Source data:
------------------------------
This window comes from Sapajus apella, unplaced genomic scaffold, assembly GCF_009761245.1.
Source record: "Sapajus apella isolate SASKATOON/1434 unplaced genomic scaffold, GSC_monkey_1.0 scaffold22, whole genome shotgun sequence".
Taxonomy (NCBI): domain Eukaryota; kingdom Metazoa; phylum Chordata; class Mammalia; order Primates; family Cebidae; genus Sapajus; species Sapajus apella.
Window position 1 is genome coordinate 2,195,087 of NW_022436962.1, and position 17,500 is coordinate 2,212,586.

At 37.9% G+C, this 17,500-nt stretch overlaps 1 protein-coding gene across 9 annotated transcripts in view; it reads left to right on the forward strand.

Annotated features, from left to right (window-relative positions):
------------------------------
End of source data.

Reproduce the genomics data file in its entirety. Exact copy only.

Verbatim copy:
This window comes from Sapajus apella, unplaced genomic scaffold, assembly GCF_009761245.1.
Source record: "Sapajus apella isolate SASKATOON/1434 unplaced genomic scaffold, GSC_monkey_1.0 scaffold22, whole genome shotgun sequence".
Taxonomy (NCBI): domain Eukaryota; kingdom Metazoa; phylum Chordata; class Mammalia; order Primates; family Cebidae; genus Sapajus; species Sapajus apella.
Window position 1 is genome coordinate 2,195,087 of NW_022436962.1, and position 17,500 is coordinate 2,212,586.

At 37.9% G+C, this 17,500-nt stretch overlaps 1 protein-coding gene across 9 annotated transcripts in view; it reads left to right on the forward strand.

Annotated features, from left to right (window-relative positions):